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Harlem Nocturne, by Farah Jasmine Griffin.

December 12, 2014

Harlem Nocturne: Women Artists and Progressive Politics during World War II, by Farah Jasmine Griffin.  Basic Civitas Books (2013). Hardcover, 264 pages.

 

An engaging account by an African American woman scholar about three black women who expanded their art and the politics in Harlem in the 1940s.

 

During World War II, New York City and Harlem drew African Americans into its artistic and political circles, and they, in turn, contributed their creativity in ways that reached beyond the neighborhood. Historian, Farah Jasmine Griffin, tells the stories of three women; Pearl Primus, a dancer, Ann Petry, an author, and Mary Lou Williams, a musician. Each found her place in Harlem during these years, a place where they could develop aesthetically and actively pursue their goals to improve the lives of African Americans.

 

Griffin is a respected historian with a Ph.D. from Yale now teaching at Columbia. Her book is obviously the result of diligent research and careful documentation. Unlike many academics, she writes with a grace and energy that belies her expertise. Rather than arguing the validity of her findings, she is foremost a storyteller, easy to read and comprehend.

 

While telling the story of individuals, Griffin relates how and why Harlem was a dynamic location for African American activists and artists in the 1940s. In doing so she adds to our understanding of how the war years laid the foundation for the civil rights movements of the 1960s. Possibilities of work in defense industries created a new wave of emigration of African Americans from southern states and from the Caribbean. Still facing discrimination, African Americans organized a “Double V” campaign against fascism abroad and racism with U.S. society. The movement aimed at affirming patriotism at the same time it spoke out against continuing discrimination, especially within the military. In addition, leftists of various descriptions were working together as a Popular Front bringing together activists and artists, some but not all of whom viewed the Communist Party as the best hope for addressing racial oppression in America. Such activity ended as the Cold War and McCarthyism led to the silencing of a wide range of people working for change.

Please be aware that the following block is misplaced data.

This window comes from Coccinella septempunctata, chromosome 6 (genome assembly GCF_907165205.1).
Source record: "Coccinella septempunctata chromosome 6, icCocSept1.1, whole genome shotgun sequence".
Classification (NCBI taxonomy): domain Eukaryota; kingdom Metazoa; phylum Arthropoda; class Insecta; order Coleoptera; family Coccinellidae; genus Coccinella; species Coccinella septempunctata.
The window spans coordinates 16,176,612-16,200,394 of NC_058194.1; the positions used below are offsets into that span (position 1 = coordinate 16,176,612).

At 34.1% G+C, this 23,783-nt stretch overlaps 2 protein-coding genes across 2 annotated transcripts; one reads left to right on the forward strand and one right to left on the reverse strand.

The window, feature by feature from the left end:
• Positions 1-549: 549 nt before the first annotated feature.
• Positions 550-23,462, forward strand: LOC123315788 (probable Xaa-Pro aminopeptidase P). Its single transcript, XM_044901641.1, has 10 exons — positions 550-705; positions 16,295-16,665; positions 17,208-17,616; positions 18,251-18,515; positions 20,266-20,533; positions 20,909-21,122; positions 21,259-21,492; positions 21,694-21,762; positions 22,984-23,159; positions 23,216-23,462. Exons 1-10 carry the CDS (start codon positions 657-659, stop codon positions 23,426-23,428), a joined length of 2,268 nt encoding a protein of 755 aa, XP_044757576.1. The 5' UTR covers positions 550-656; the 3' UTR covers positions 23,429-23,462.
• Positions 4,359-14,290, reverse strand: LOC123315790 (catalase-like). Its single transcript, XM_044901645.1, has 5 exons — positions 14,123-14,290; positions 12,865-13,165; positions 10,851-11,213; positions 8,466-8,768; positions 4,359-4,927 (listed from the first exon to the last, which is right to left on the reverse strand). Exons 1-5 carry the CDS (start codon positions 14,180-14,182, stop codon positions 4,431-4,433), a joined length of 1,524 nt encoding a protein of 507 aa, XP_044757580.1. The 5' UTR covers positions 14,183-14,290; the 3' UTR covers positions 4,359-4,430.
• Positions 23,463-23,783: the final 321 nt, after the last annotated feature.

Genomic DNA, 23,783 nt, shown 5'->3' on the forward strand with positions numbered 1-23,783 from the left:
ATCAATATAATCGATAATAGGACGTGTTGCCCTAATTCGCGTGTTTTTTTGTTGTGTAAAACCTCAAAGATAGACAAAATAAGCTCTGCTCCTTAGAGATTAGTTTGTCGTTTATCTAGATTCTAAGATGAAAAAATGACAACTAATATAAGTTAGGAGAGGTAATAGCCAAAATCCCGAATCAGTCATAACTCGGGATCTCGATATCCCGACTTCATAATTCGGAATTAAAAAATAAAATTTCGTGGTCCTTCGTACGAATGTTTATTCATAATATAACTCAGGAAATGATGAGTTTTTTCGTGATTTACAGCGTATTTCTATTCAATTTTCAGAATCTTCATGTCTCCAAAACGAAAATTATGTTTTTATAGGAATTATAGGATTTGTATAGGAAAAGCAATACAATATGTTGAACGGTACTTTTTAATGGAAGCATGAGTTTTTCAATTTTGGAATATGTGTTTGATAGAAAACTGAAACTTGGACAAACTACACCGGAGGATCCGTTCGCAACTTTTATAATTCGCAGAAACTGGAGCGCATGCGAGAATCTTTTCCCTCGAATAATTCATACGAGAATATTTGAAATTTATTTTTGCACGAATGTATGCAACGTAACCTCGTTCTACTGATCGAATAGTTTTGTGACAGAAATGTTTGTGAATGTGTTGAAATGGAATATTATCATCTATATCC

The women on whom Griffin focuses were varied. Pearl Primus was born in Trinidad and had come to the United States with her parents. After studying biology in hope of becoming a doctor, she turned to dancing. In her dances she incorporated patterns she learned in the American South and in Africa.   Ann Petry had grown up in New England and was the decendent of free Africans. Working as a journalist on a radical African American newspaper, she was in the middle of the activism of the time. She also wrote fiction which depicted the diversity of blacks on the streets of Harlem. In her best-known work, The Street, she reveals the vulnerability of African American women in the city. Mary Lou Williams wrote, arranged, and performed her music on the piano. She was an integral part of jazz and bebop popular at the time. Her attempts to assist those in need where more on an individual than an organizational basis. All three women made major contributions to American cultural and deserve to be more widely known.

 

Harlem Nocturne is a contribution to African American and US Women’s History.  Enjoyable as well as informative, it is worth the time and attention of a wide range of readers.  I recommend it heartily.

 

 

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